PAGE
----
Pros & Cons of Dual Enrollment for High Schoolers


What is Dual Credit/Enrollment?

Choo, chooโ€ฆ here comes the affordability train! If you haven't heard the term "dual enrollment" or "dual credit," you're in luck as you'll get to know one of the best investments you can make in high school! ๐Ÿš‚

Dual credit is an attractive option for many high school students to maximize their education while minimizing costs and expenses. With the dual credit system, students enroll in a high school and equivalent college course simultaneously and upon completion receive college credit. This is possible thanks to partnerships and collaborations between high schools and local community colleges. Some may even allow you to receive an associate's degree if you earn enough credits! โœจ

While it varies from school to school, there are some general pros (positives) and cons (negatives) to taking dual credit courses. As you read through the article, be sure to consider your priorities, goals, and school commitments to determine whether it's more beneficial or detrimental to go down the dual enrollment rabbit hole! ๐Ÿค”

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The Pros of Dual Credit โœ”๏ธ

Grades earn you credit, not exams! ๐Ÿ–Š๏ธ

Unlike AP exams, most dual credit courses DON'T assign credit using a comprehensive year-end exam to test your knowledge. This means that all of your work throughout the term directly contributes to you potentially receiving college credit! In other words, you don't need to review and stress over remembering the yearlong course content repeatedly in preparation for the hypothetical final exam. Your grades determine whether or not you receive credit! ๐Ÿ˜

Beware, though: you still need to be on top of your work. Whether it be a smaller unit test, a reflection, a literary review, a hands-on project, or a research paper, assessments still exist to check how adept you are at understanding the course and applying the skills needed to succeed in said class. ๐Ÿ’ป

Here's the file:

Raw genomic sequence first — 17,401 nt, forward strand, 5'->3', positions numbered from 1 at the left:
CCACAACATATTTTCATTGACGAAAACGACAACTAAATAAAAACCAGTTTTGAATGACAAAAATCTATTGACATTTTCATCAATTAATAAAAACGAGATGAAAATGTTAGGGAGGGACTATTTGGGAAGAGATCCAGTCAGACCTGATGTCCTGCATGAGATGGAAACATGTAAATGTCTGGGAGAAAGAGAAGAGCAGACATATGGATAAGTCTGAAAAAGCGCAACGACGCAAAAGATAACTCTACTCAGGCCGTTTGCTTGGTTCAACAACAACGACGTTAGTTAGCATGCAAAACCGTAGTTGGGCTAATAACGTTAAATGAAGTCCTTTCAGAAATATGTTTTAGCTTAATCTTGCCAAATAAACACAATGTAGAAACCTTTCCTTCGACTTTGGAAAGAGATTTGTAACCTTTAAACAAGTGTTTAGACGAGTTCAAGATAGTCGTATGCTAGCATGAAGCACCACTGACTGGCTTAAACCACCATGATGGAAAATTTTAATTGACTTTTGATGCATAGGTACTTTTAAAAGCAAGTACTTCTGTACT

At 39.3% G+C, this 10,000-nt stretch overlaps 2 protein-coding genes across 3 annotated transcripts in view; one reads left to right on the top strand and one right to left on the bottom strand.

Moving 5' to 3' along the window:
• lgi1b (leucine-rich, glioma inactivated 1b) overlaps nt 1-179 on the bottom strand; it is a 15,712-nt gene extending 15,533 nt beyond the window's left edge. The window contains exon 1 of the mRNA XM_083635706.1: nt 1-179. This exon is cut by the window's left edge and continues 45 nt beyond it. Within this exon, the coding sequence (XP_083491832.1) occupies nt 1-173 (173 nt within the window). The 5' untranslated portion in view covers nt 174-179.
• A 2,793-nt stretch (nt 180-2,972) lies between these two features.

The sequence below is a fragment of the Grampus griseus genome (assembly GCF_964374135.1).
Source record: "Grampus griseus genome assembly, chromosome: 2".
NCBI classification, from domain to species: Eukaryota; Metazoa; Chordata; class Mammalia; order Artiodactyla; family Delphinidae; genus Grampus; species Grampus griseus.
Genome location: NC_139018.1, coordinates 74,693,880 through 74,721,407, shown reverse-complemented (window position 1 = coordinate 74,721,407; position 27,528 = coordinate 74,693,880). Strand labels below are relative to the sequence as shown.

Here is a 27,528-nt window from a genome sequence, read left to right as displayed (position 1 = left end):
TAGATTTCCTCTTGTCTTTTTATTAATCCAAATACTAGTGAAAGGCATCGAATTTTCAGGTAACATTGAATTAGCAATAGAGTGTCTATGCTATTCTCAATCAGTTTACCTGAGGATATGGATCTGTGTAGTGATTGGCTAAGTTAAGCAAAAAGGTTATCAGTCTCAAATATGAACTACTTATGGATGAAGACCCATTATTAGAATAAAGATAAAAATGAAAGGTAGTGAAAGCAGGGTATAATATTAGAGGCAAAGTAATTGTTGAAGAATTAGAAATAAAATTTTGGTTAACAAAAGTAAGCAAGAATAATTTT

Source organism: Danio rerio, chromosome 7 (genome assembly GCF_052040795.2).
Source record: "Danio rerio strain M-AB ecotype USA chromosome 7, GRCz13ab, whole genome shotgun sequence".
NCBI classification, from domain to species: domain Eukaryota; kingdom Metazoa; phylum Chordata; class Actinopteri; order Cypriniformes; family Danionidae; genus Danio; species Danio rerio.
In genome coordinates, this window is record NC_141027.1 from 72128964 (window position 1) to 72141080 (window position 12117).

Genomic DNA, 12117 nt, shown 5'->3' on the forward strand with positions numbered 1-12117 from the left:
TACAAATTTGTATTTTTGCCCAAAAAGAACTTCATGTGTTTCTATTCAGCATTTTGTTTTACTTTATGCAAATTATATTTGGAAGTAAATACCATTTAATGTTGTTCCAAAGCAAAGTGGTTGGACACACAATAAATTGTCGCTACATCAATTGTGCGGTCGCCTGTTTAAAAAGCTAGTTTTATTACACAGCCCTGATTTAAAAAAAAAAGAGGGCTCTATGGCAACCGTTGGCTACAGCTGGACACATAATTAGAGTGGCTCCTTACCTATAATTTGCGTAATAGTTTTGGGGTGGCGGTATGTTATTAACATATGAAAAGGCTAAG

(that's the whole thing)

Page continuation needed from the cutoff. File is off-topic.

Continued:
Personalized learning and grading, not arbitrary! ๐Ÿ’ฏ

Unlike other standardized college courses like AP or IB, dual credit allows you to work alongside teachers in your classroom. Rather than an unknown AP teacher in a distant realm grading your exam, your dual credit teacher will be working alongside you the entire year. They will grade any assignment, test, and project you hand in. Plus, your college and high school grades will be based on the grade they give. As a result, you'll have time to understand and tailor your assignments to fit their requirements! ๐Ÿ“…

Headstart on in-state college admissions!

Are you planning to apply to colleges in your home state? Dual credit might be more than helpful, then! Did you know that many college students transfer from community colleges to four-year universities after a couple of years? That's rightโ€”means that in-state universities are knowledgeable about the college courses most freshmen and sophomore college students take. To accommodate transfer students, these same universities offer identical courses as community colleges, and they can even be super generous in transferring pre-matriculation credit.

๐Ÿ’ก Check out examples from UC Los Angeles, University of North Carolina, and University of Michigan!

No unexpected GPA changes! ๐Ÿ“ˆ

Most AP and dual enrollment classes weigh similarly in terms of grade point average (by "most," we mean check with your local community college's policies).